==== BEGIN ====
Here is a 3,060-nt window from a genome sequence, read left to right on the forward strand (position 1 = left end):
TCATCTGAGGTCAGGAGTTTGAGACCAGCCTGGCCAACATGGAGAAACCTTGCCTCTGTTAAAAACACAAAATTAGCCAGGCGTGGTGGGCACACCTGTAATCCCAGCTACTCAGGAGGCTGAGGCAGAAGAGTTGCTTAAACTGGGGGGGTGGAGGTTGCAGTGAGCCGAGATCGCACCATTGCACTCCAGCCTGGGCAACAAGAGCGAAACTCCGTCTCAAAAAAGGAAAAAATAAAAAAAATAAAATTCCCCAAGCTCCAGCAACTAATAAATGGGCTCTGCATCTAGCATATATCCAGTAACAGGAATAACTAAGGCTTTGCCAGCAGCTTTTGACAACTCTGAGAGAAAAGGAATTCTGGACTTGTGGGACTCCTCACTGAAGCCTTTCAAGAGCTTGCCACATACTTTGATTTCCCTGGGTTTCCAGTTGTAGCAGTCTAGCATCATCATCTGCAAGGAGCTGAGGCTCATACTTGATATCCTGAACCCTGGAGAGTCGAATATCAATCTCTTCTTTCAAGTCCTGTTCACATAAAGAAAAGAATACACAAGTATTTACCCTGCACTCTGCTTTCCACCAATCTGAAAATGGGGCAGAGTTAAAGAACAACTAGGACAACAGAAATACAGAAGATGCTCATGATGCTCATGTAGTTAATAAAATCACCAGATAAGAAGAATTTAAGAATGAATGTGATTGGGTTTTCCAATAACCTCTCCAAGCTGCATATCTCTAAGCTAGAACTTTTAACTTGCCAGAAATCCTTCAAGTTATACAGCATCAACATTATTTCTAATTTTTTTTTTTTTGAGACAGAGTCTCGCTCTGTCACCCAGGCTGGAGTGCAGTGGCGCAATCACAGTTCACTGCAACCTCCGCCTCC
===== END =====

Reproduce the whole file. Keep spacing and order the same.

Here is a 3,060-nt window from a genome sequence, read left to right on the forward strand (position 1 = left end):
TCATCTGAGGTCAGGAGTTTGAGACCAGCCTGGCCAACATGGAGAAACCTTGCCTCTGTTAAAAACACAAAATTAGCCAGGCGTGGTGGGCACACCTGTAATCCCAGCTACTCAGGAGGCTGAGGCAGAAGAGTTGCTTAAACTGGGGGGGTGGAGGTTGCAGTGAGCCGAGATCGCACCATTGCACTCCAGCCTGGGCAACAAGAGCGAAACTCCGTCTCAAAAAAGGAAAAAATAAAAAAAATAAAATTCCCCAAGCTCCAGCAACTAATAAATGGGCTCTGCATCTAGCATATATCCAGTAACAGGAATAACTAAGGCTTTGCCAGCAGCTTTTGACAACTCTGAGAGAAAAGGAATTCTGGACTTGTGGGACTCCTCACTGAAGCCTTTCAAGAGCTTGCCACATACTTTGATTTCCCTGGGTTTCCAGTTGTAGCAGTCTAGCATCATCATCTGCAAGGAGCTGAGGCTCATACTTGATATCCTGAACCCTGGAGAGTCGAATATCAATCTCTTCTTTCAAGTCCTGTTCACATAAAGAAAAGAATACACAAGTATTTACCCTGCACTCTGCTTTCCACCAATCTGAAAATGGGGCAGAGTTAAAGAACAACTAGGACAACAGAAATACAGAAGATGCTCATGATGCTCATGTAGTTAATAAAATCACCAGATAAGAAGAATTTAAGAATGAATGTGATTGGGTTTTCCAATAACCTCTCCAAGCTGCATATCTCTAAGCTAGAACTTTTAACTTGCCAGAAATCCTTCAAGTTATACAGCATCAACATTATTTCTAATTTTTTTTTTTTTGAGACAGAGTCTCGCTCTGTCACCCAGGCTGGAGTGCAGTGGCGCAATCACAGTTCACTGCAACCTCCGCCTCC